When the sow gave birth to these piglets, there were eight total - four male and four female. Within the first few days, two of the piglets died. One by being rolled upon by the mother, and another from what was probably anemia. I knew the first piglet to die was a spotted male, but until today, I did not know if the second piglet was male or female. Thankfully, the second was male. It's unfortunate that two of my piglets died, but I'm glad that they were male and not female. I'm not at all certain that I could have handled castrating four piglets. Two were difficult enough.

Saturday, July 8, 2017

The Piglets at 15 Days

As I mentioned in a post from yesterday, the piglets are 15 days old today and the males are due to be castrated. I drove to the property a little bit after 8:00 this morning to assist my wife's papa. He was not there when I arrived. His motorcycle wasn't at the property either, so he was probably out at one of the markets, selling vegetables.

At that time of day, he would have already given the pigs their morning feed, but pigs being pigs, the two adults were making a bit of a racket - their way of telling me that wanted a bite to eat. The two really only needed a snack, so to speak, so I gathered a bit of Madre de Aqua. At 15 days old, the piglets are already eating some solid food - eating some of the Madre de Aqua as well.

I'm back home, of course and have things to do. I'm not sure if or when I'll head back to the property to check on the castration. If it turns out that the males don't get snipped until tomorrow, I don't believe the extra day will matter one bit.

New Minimum Wage for Northern Mindanao

According to the About Cagayan de Oro website, a new minimum wage for northern Mindanao will take effect on July 16, 2017. As seen in the photo, the new wage can be different depending on type of work and the city where the work is done.

The new minimum wage ranges from a low of 304 Philippine pesos to a high of Php 338.

At the current rate of exchange, Php 338 is worth $6.76 in U.S. Dollars. It should be noted, however, this is not an hourly wage. The minimum wage is the daily rate. When the new wage goes into effect, these workers will be paid less per day than the current U.S. federal minimum wage per hour.

Think about that the next time you demand $15 per hour to flip burgers.

Friday, July 7, 2017

Two Million Views

The photos I've uploaded to Google Maps have surpassed two million views. The top four photos haven't changed since I last wrote on this nearly two weeks ago.

1) St Joseph parish church on Pope John Paul II ave in Cebu. (50,000+ views)
2)Our Mother of Perpetual Help Redemptorist Church in Dumaguete. (33,000+ views)
3)The Manhattan Suites Inn - also in Dumaguete. (32,000+ views)
4)The Star Oil gas station located near the airport on the National Highway. (27,000+ views)

The fact that more than 27,000 people would want to look at a photo of a gas station continues to amaze me.

The Piglets at Two Weeks

My six piglets will be 15 days old tomorrow and according to my wife's papa, it will be time to castrate the males. He will, of course, do most of the work, but I will assist in any way I can.

As I've mentioned before, there were originally eight piglets born to this sow - four male and four female. Two piglets have since died. I know that the first to die was one of the spotted male piglets. I'm don't know if the second piglet was male or female. I don't know if we'll have two or three to castrate in the morning.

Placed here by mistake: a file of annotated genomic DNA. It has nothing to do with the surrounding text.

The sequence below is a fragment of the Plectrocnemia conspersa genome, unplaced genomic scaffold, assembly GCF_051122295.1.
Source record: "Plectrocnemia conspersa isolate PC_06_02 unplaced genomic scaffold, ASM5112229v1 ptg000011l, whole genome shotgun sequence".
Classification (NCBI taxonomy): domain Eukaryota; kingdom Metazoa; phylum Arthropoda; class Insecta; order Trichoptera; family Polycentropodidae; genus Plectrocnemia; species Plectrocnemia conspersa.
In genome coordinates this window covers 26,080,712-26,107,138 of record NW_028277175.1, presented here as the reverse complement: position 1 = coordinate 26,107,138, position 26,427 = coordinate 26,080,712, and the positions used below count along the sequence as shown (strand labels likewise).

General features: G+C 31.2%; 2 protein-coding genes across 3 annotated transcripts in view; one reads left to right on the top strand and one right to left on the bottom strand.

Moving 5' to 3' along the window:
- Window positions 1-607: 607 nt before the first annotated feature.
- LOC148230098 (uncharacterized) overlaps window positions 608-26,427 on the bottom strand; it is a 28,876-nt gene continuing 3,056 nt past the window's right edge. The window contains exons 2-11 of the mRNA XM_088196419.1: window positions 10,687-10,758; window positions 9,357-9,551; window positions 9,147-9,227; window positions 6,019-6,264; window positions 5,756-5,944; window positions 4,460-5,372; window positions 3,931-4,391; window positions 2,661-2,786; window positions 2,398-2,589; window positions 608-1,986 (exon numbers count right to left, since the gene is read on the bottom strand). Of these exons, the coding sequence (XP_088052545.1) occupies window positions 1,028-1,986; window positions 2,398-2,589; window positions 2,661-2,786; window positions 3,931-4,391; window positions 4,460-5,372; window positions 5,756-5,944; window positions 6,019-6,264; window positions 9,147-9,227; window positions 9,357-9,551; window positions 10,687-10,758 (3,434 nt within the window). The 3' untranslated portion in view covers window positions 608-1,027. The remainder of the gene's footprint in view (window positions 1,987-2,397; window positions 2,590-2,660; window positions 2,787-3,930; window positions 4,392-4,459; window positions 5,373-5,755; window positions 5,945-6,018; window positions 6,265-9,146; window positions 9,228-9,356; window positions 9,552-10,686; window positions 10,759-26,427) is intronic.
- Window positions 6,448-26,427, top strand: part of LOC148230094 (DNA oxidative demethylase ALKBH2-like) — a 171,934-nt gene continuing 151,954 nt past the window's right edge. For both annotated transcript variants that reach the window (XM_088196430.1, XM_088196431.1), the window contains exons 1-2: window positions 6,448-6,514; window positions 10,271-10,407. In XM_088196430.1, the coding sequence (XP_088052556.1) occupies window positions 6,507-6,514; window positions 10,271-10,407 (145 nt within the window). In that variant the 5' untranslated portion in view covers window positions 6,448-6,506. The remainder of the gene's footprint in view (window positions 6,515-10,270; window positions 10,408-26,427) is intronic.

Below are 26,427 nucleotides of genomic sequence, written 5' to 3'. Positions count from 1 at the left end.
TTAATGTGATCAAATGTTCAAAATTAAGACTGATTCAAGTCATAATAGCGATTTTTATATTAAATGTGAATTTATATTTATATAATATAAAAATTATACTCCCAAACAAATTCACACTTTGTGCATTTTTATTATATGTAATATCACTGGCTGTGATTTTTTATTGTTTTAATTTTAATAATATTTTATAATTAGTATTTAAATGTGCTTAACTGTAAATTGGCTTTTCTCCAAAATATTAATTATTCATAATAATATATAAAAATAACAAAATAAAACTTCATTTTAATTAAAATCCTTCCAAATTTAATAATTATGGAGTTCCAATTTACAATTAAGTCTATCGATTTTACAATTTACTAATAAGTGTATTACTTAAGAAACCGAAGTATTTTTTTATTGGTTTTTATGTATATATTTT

In April of 2007, we came to Philippines for a visit, staying with my wife's parents and those siblings still at home. I wrote in an earlier post about my wife's papa castrating piglets one morning while we were here.

There was quite a commotion outside behind the house. The pig were squealing loudly and even the dog and roosters were in some sort of stress. My wife told me that Papa was circumcising the piglets. My first thought was that,perhaps,if what she said were true, then it might be possible to make pork Kosher.

After I had explained the difference between the definitions of circumcision and castration she admitted that her choice of words had not been the right one.

Out of basic curiosity, I had to go outside to witness the job for myself. My brother-in-law, Eugene was seated, holding the poor piglet upside down and gripping tightly it's four feet. Papa was seated directly across from Eugene with a third chair next to him. His "surgical" equipment-scissors, needle and thread, a hypodermic needle and bottles of something or other-lay on the chair.

I asked Cathy how many of the eight piglets were male. Just three, she said. It wouldn't been long, I thought, until there would be three fewer males in the group.

Return From my Brief Hiatus

It's been more than a week since my last blog post. A friend and one time co-worker arrived in Dumaguete from the U.S., and with my normal activities, spending time with my friend left little time to blog.

I've been trying to average one post a day, and this little vacation has put me eight posts behind schedule. Of course, I'll have to do as I've done a number of times this year - write more than one post per day until I get back on track. With the exception of this small mention here, I don't intend to spend too much time writing about how my time has been spent this past week.

Unlike most of my posts, I don't have an accompanying photo. Any photos taken during my time off will include friends and I don't believe I should invade someone's private space in order to get a blog post done.